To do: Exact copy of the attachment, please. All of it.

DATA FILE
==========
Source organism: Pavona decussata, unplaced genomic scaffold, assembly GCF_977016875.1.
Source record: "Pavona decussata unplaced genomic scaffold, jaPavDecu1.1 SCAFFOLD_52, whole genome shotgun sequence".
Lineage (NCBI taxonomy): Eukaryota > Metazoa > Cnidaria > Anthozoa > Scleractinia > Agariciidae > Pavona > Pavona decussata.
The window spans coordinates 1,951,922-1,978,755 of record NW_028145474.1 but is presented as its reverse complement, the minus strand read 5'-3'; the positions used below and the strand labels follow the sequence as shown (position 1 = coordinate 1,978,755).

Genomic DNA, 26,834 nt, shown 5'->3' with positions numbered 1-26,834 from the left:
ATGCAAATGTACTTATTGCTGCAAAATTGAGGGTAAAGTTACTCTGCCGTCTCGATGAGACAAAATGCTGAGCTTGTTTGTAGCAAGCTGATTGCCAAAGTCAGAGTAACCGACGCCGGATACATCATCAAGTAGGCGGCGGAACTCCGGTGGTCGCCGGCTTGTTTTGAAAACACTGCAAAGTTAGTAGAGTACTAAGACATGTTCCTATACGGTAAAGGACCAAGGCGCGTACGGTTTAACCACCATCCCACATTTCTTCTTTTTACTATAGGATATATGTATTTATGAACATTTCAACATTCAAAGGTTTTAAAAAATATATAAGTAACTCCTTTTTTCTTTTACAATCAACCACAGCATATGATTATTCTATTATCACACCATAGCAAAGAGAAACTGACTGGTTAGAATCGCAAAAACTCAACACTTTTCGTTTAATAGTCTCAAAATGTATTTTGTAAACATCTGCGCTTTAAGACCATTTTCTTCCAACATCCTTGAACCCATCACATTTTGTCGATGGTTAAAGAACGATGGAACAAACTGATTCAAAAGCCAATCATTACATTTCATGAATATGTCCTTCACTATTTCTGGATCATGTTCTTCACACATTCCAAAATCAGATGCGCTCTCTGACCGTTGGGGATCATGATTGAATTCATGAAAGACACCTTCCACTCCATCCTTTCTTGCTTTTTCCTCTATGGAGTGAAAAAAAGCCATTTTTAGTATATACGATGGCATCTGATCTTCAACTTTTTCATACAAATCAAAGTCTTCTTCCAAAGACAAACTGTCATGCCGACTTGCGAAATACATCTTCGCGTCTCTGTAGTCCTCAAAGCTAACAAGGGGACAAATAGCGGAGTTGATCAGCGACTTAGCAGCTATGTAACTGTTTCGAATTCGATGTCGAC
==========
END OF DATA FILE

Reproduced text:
Source organism: Pavona decussata, unplaced genomic scaffold, assembly GCF_977016875.1.
Source record: "Pavona decussata unplaced genomic scaffold, jaPavDecu1.1 SCAFFOLD_52, whole genome shotgun sequence".
Lineage (NCBI taxonomy): Eukaryota > Metazoa > Cnidaria > Anthozoa > Scleractinia > Agariciidae > Pavona > Pavona decussata.
The window spans coordinates 1,951,922-1,978,755 of record NW_028145474.1 but is presented as its reverse complement, the minus strand read 5'-3'; the positions used below and the strand labels follow the sequence as shown (position 1 = coordinate 1,978,755).

Genomic DNA, 26,834 nt, shown 5'->3' with positions numbered 1-26,834 from the left:
ATGCAAATGTACTTATTGCTGCAAAATTGAGGGTAAAGTTACTCTGCCGTCTCGATGAGACAAAATGCTGAGCTTGTTTGTAGCAAGCTGATTGCCAAAGTCAGAGTAACCGACGCCGGATACATCATCAAGTAGGCGGCGGAACTCCGGTGGTCGCCGGCTTGTTTTGAAAACACTGCAAAGTTAGTAGAGTACTAAGACATGTTCCTATACGGTAAAGGACCAAGGCGCGTACGGTTTAACCACCATCCCACATTTCTTCTTTTTACTATAGGATATATGTATTTATGAACATTTCAACATTCAAAGGTTTTAAAAAATATATAAGTAACTCCTTTTTTCTTTTACAATCAACCACAGCATATGATTATTCTATTATCACACCATAGCAAAGAGAAACTGACTGGTTAGAATCGCAAAAACTCAACACTTTTCGTTTAATAGTCTCAAAATGTATTTTGTAAACATCTGCGCTTTAAGACCATTTTCTTCCAACATCCTTGAACCCATCACATTTTGTCGATGGTTAAAGAACGATGGAACAAACTGATTCAAAAGCCAATCATTACATTTCATGAATATGTCCTTCACTATTTCTGGATCATGTTCTTCACACATTCCAAAATCAGATGCGCTCTCTGACCGTTGGGGATCATGATTGAATTCATGAAAGACACCTTCCACTCCATCCTTTCTTGCTTTTTCCTCTATGGAGTGAAAAAAAGCCATTTTTAGTATATACGATGGCATCTGATCTTCAACTTTTTCATACAAATCAAAGTCTTCTTCCAAAGACAAACTGTCATGCCGACTTGCGAAATACATCTTCGCGTCTCTGTAGTCCTCAAAGCTAACAAGGGGACAAATAGCGGAGTTGATCAGCGACTTAGCAGCTATGTAACTGTTTCGAATTCGATGTCGAC